County considering takeover of animal control

The finance committee of the Hamblen County Commission voted 12-1 Monday to move forward with financing a new county animal control division as the Morristown-Hamblen Humane Society ends providing the service.

Hamblen County Mayor Bill Brittain said he is modeling animal control after Greene County and the county’s new animal control would provide two animal control officers who will be deputized.

“This is the best solution I’ve seen as mayor,” he said.

Commissioner Wayne NeSmith was the lone vote against the proposal, which will go before the full board next Thursday for a final vote.

The humane society has said it is getting out of the animal control business and Brittain said the new model will provide better service to the county. With the officers deputized, it will mean they will be able to do investigations or make arrests if needed on cases such as animal cruelty.

The officers will conduct 80 hours of law enforcement classes and be deputized, Brittain said.

With the humane society conducting animal control, its officers did not have law enforcement power.

The humane society previously received $150,000 annually each from the city and county for a total of $300,000.

Under the new model, the humane society would continue to provide shelter service, but its total allotment from the city and county would go down to $240,000.

The new service would also mean an additional $65,000 from the city and county would be needed in funding, on top of the $60,000 left over from the city and county’s previous allotment to the humane society, bringing the total funding for animal control to $125,000.

Brittain said the breakdown of the $125,000 will be $97,825 for pay, benefits and overtime and operating costs are budgeted for $25,900.

Benefits are expected to cost around $20,000, he said.

“So, it’s costing us more?” NeSmith asked.

“For a better service,” Brittain replied.

Commission Chairman Howard Shipley also asked about how the county would handle livestock services.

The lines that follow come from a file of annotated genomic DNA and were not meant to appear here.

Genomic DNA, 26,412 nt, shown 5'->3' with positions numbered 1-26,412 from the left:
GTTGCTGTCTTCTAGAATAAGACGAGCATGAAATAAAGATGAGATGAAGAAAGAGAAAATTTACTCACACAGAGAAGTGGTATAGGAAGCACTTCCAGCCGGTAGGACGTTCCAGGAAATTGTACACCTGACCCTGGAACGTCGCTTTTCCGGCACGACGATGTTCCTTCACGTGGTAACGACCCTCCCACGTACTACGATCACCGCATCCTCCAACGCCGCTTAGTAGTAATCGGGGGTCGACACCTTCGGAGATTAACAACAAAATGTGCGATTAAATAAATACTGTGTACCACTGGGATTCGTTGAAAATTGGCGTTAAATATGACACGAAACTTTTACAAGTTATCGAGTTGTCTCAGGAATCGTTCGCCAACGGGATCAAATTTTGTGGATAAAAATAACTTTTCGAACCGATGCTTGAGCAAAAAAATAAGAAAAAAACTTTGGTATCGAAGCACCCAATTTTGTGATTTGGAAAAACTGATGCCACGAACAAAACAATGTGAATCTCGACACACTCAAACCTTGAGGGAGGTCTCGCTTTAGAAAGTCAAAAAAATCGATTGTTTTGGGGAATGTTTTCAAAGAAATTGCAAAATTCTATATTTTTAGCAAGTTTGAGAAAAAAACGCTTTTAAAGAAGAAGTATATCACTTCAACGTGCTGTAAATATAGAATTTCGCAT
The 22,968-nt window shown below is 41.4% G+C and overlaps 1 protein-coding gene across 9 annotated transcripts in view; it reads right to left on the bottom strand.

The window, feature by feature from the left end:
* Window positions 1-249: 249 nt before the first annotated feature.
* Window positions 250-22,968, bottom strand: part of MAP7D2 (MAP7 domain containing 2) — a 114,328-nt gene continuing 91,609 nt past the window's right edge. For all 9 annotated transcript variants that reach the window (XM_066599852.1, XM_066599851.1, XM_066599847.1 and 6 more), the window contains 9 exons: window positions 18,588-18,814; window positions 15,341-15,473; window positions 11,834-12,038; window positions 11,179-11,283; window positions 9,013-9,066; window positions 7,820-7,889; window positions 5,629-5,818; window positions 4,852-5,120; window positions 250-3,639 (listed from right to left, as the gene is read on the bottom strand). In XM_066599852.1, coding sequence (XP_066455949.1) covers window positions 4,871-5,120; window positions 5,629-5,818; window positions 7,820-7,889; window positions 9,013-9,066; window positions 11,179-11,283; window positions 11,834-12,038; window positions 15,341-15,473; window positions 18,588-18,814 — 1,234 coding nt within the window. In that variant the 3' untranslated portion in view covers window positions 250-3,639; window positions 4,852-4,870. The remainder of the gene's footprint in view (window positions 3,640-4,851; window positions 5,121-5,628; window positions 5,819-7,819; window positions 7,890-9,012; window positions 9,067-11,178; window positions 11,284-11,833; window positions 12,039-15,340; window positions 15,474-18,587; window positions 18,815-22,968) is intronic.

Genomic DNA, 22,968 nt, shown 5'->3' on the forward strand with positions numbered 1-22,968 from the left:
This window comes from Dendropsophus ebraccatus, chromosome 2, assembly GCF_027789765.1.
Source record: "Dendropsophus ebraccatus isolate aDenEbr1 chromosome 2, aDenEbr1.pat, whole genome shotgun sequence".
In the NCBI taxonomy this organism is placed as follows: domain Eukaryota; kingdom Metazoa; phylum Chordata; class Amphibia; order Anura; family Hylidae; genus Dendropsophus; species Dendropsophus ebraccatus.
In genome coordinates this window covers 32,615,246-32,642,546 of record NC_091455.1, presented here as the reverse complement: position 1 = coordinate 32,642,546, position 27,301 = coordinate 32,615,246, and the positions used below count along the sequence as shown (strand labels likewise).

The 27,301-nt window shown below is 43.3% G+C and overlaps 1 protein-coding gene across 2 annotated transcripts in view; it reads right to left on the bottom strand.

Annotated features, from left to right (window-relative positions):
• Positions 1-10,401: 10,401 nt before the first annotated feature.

“I’ve still got to do some research on that,” Brittain said.

He said whatever solution is figured out would not mean any additional expenditure for the county.

Once the animal control is established, the county plans on hiring two officers, a supervisor and an officer. The director will report directly to Brittain.

Brittain said the humane society plans to end its service at the end of November, so the county hopes to have its service before then.

The jail study committee also voted 11-2 Monday night to proceed with bidding out the Hale property project across from the Hamblen County Courthouse, which will include a new parking lot for the courthouse, along with additional offices.

The estimated cost of development of the property is $375,000.

Brittain told commissioners the new parking lot will have 67 new parking spaces.

NeSmith and Commissioner Jeff Akard voted against the project.

The commission also voted to end a “10-day rule” that was put in effect by a previous commission years ago. The rule was put in effect so commissioners would have time to look over any finance proposals before bidding. Brittain told the commission he did not think the rule was necessary and actually hinders the process if the county needs to hurry up some processes.

The commission voted 12-1 to end the rule with NeSmith voting no.